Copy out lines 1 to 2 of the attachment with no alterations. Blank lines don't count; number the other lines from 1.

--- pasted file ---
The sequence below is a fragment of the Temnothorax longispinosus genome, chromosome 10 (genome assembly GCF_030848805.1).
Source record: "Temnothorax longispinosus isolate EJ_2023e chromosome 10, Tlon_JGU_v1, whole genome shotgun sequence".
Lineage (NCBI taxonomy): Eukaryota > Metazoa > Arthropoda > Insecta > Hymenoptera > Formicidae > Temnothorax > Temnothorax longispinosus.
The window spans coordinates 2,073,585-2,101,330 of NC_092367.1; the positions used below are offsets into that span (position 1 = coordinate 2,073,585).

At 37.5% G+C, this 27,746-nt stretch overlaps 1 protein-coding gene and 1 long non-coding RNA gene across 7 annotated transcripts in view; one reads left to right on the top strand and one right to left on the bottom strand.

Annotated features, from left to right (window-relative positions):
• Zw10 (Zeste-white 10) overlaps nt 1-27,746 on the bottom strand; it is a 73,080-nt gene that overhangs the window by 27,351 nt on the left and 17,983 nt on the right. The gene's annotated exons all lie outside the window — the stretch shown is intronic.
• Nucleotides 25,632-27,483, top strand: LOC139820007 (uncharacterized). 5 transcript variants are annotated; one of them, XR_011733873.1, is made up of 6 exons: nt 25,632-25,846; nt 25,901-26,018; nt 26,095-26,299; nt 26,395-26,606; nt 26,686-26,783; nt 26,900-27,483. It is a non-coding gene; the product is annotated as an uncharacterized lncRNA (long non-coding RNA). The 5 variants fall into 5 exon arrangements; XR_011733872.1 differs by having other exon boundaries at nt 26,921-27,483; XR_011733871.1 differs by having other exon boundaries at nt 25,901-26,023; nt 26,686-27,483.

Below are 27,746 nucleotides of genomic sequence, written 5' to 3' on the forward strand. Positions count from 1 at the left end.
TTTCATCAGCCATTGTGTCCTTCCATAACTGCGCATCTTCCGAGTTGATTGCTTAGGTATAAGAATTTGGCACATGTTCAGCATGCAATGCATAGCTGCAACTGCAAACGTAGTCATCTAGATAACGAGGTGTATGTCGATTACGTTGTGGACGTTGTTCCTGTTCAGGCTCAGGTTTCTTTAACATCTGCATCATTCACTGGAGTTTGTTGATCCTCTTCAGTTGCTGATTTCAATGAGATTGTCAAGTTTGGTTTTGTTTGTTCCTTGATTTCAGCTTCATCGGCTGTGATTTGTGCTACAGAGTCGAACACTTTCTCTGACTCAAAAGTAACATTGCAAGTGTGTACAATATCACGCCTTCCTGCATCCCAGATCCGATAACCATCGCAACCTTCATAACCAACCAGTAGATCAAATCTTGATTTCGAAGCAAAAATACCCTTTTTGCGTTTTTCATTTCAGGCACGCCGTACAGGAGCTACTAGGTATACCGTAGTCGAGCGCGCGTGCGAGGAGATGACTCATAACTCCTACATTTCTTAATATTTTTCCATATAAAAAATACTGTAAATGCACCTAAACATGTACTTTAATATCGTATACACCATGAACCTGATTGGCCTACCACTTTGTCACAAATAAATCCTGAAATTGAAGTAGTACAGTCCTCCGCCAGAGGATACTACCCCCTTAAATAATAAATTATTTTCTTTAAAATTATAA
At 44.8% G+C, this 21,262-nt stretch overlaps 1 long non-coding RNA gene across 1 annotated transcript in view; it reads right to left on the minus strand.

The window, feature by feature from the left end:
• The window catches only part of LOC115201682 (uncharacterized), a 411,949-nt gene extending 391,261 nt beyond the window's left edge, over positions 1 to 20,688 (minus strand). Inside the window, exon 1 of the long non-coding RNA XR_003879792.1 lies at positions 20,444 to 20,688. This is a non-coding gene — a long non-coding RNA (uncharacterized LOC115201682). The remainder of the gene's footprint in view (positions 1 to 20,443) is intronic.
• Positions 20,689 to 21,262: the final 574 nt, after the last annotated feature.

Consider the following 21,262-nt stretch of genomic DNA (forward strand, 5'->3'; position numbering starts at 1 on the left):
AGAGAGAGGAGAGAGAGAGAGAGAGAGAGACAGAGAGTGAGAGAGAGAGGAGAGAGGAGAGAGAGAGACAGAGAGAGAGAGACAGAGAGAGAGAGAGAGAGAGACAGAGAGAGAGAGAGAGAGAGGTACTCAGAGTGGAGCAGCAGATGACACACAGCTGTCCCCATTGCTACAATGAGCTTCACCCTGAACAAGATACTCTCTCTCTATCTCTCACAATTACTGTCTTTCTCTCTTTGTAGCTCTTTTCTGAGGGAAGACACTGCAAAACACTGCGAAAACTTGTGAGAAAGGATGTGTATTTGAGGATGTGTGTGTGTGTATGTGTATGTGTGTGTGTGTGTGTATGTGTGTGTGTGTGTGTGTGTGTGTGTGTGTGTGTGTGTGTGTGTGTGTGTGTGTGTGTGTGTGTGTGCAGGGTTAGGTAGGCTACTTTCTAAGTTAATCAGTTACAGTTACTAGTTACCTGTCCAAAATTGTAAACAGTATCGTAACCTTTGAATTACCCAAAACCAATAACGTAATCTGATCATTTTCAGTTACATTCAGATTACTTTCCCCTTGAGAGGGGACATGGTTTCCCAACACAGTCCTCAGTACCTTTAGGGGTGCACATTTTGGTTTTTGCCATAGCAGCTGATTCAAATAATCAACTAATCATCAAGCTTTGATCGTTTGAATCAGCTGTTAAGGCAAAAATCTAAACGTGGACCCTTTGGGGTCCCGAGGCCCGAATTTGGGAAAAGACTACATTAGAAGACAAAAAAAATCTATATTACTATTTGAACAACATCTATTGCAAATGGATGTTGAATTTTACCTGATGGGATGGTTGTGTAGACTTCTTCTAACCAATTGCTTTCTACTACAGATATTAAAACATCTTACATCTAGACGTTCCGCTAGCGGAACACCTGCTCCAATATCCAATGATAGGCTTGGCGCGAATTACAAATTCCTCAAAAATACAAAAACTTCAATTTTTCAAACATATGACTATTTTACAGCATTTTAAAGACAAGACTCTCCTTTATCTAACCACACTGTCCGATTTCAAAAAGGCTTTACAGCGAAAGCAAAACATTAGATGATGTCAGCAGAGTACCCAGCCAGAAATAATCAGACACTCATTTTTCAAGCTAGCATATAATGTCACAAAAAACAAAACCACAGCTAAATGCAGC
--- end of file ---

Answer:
The sequence below is a fragment of the Temnothorax longispinosus genome, chromosome 10 (genome assembly GCF_030848805.1).
Source record: "Temnothorax longispinosus isolate EJ_2023e chromosome 10, Tlon_JGU_v1, whole genome shotgun sequence".